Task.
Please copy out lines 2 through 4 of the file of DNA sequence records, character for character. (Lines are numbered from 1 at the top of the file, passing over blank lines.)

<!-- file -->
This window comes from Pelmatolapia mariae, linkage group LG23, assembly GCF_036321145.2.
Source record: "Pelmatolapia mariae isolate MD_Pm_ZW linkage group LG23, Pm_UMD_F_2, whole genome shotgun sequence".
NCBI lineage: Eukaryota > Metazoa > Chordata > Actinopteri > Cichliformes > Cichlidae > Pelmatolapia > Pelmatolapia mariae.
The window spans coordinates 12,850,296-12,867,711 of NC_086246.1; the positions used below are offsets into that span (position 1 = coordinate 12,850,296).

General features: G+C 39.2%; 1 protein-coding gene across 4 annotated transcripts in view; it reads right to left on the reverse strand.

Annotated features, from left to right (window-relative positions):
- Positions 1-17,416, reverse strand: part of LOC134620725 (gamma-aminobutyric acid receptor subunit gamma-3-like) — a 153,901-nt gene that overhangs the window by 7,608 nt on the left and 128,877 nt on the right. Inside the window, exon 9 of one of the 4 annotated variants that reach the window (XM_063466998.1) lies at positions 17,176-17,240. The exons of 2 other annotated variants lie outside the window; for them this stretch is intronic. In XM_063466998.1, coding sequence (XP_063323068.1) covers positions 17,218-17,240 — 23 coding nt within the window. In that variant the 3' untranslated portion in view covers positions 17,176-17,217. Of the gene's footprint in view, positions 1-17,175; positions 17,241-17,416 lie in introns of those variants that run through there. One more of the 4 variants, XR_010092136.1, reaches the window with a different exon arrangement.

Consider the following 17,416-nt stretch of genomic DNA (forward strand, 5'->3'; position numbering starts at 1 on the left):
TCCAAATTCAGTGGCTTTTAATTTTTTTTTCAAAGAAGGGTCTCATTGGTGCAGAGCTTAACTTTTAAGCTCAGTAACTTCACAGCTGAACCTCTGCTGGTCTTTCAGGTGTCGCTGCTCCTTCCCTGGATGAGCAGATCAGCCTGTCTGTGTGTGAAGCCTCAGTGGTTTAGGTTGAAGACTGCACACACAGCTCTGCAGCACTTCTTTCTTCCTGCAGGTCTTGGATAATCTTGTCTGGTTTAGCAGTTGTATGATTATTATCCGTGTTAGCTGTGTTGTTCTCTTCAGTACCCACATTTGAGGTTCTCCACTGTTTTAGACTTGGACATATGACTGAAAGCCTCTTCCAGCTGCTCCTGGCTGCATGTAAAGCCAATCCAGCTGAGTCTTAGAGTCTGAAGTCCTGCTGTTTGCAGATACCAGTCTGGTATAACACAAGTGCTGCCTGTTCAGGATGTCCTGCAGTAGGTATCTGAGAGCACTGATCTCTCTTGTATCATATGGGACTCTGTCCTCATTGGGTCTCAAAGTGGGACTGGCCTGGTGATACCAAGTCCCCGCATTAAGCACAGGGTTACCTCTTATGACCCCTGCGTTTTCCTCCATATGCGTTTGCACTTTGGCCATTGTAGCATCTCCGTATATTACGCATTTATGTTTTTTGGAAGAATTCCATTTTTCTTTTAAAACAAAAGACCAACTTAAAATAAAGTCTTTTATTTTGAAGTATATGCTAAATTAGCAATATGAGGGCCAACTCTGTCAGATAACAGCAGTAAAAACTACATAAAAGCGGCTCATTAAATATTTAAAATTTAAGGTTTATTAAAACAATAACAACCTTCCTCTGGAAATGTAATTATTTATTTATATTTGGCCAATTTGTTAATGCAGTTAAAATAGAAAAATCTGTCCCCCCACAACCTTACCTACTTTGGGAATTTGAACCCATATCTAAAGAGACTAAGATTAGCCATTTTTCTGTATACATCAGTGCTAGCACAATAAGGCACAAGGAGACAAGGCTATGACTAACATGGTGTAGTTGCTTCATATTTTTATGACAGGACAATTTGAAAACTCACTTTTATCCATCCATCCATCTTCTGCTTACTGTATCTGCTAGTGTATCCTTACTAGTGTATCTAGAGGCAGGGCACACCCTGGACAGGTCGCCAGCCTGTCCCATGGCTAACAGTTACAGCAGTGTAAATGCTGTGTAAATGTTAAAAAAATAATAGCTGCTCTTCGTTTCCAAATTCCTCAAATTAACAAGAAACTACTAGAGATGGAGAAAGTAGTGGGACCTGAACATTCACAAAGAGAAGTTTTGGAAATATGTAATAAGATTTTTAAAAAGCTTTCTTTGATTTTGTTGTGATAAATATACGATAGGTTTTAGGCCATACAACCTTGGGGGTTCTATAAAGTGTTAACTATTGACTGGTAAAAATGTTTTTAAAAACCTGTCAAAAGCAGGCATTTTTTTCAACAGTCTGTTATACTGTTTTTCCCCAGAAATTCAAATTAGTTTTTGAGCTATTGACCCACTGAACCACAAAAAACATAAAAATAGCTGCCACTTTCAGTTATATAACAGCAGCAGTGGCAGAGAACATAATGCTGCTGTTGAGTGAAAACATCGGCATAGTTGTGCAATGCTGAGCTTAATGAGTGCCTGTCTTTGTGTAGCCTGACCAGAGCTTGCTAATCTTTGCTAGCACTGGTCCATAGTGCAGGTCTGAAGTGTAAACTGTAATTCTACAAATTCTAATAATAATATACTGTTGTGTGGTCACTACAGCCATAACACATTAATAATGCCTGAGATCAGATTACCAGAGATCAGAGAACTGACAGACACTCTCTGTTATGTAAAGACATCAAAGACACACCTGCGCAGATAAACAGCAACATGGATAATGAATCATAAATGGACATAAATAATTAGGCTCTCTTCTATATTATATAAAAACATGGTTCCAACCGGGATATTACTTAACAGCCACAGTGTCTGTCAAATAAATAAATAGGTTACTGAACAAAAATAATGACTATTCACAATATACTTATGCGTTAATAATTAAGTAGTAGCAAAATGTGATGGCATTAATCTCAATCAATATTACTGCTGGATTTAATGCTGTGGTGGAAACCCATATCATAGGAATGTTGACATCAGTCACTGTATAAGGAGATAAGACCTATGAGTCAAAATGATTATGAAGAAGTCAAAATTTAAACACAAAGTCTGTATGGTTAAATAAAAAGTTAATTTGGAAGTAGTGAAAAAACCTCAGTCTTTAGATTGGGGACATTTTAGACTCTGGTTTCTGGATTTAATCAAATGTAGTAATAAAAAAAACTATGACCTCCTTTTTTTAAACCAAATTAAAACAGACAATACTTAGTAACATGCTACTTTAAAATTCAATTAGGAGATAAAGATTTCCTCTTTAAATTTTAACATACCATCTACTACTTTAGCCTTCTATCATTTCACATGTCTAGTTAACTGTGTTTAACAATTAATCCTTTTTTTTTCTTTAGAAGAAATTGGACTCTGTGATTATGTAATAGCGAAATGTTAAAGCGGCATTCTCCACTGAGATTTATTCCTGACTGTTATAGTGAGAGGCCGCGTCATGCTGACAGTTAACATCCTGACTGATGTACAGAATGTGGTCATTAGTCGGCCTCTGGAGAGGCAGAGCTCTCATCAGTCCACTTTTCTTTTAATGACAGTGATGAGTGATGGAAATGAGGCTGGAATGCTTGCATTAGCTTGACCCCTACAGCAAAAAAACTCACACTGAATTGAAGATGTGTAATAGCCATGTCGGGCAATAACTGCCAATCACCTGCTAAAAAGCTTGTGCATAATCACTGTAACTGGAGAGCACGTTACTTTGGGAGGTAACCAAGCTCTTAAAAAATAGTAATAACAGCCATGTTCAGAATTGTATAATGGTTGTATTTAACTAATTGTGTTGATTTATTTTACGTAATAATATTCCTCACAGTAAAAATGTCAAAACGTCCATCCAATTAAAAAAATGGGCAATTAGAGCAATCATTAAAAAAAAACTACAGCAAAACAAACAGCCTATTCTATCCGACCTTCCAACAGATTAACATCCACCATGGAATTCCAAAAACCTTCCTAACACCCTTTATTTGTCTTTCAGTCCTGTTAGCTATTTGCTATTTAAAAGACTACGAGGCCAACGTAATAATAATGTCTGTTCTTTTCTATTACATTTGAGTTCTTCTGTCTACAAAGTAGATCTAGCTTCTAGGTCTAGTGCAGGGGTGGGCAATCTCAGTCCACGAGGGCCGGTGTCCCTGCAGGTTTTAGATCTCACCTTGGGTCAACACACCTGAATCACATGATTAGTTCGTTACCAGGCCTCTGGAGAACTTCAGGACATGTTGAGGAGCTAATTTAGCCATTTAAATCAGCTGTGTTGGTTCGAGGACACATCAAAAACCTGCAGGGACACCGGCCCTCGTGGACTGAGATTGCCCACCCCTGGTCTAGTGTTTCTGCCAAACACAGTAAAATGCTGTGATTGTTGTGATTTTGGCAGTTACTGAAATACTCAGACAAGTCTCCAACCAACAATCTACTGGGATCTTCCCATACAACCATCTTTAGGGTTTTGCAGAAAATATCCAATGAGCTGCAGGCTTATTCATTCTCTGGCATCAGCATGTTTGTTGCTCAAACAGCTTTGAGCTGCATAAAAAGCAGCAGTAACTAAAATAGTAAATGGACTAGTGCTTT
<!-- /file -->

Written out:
Source record: "Pelmatolapia mariae isolate MD_Pm_ZW linkage group LG23, Pm_UMD_F_2, whole genome shotgun sequence".
NCBI lineage: Eukaryota > Metazoa > Chordata > Actinopteri > Cichliformes > Cichlidae > Pelmatolapia > Pelmatolapia mariae.
The window spans coordinates 12,850,296-12,867,711 of NC_086246.1; the positions used below are offsets into that span (position 1 = coordinate 12,850,296).